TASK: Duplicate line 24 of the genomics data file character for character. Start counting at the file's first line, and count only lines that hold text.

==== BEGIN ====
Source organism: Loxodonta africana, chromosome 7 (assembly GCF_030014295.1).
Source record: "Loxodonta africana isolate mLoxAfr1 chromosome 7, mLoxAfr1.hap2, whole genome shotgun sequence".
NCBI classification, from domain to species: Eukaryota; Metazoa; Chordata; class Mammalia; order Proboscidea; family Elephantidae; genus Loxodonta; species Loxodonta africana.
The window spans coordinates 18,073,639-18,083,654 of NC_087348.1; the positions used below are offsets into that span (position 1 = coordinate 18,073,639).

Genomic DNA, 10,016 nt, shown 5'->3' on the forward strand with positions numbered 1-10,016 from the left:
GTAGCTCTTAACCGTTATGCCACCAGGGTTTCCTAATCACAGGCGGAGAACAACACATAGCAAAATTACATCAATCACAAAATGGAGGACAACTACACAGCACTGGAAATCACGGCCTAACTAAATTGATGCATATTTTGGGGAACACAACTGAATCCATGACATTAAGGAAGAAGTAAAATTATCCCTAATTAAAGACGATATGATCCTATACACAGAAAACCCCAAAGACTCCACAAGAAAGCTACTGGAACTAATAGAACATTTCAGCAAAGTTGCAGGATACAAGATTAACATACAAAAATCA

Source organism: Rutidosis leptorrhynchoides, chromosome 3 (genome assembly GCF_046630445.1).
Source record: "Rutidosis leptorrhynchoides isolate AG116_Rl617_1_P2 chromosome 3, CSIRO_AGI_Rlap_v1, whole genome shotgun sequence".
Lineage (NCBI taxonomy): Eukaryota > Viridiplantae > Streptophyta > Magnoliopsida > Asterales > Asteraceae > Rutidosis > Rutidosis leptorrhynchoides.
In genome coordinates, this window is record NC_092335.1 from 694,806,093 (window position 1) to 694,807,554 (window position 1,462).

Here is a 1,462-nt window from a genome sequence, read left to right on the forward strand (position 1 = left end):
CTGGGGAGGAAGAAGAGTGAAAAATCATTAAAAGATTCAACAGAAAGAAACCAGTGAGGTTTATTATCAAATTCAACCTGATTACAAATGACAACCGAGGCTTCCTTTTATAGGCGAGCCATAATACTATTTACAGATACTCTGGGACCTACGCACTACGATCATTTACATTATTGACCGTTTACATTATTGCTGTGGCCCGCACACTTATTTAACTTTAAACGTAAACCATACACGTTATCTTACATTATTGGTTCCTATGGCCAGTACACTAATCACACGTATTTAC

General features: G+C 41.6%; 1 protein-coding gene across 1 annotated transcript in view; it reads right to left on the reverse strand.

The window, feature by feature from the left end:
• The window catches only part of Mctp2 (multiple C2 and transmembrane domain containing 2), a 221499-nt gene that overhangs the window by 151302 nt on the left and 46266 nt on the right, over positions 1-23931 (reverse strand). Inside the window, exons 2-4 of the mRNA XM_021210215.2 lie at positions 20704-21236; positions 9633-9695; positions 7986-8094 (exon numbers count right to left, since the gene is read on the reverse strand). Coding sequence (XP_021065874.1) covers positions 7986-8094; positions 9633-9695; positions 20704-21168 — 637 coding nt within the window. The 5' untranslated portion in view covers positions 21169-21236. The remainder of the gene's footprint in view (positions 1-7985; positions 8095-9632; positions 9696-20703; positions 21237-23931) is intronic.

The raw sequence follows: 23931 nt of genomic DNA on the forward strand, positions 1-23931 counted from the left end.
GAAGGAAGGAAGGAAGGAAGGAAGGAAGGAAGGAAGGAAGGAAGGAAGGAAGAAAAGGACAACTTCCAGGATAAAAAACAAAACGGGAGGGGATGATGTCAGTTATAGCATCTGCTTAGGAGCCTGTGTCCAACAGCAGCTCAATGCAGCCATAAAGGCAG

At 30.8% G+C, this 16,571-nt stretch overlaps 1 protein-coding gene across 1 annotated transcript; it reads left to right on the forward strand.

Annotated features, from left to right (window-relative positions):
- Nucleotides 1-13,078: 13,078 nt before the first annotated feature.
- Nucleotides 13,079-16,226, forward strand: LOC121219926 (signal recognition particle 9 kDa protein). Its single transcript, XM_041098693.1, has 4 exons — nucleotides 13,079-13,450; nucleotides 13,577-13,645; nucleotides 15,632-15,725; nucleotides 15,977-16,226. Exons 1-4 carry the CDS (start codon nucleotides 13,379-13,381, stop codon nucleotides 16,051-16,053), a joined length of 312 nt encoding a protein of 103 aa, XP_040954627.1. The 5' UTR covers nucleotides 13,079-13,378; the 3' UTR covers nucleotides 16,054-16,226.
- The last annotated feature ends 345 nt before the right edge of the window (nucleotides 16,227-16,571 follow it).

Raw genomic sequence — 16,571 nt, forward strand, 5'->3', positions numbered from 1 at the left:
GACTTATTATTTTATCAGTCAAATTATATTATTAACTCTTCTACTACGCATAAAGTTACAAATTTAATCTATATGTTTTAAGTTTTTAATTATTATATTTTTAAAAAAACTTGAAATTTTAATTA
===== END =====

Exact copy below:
GACTTATTATTTTATCAGTCAAATTATATTATTAACTCTTCTACTACGCATAAAGTTACAAATTTAATCTATATGTTTTAAGTTTTTAATTATTATATTTTTAAAAAAACTTGAAATTTTAATTA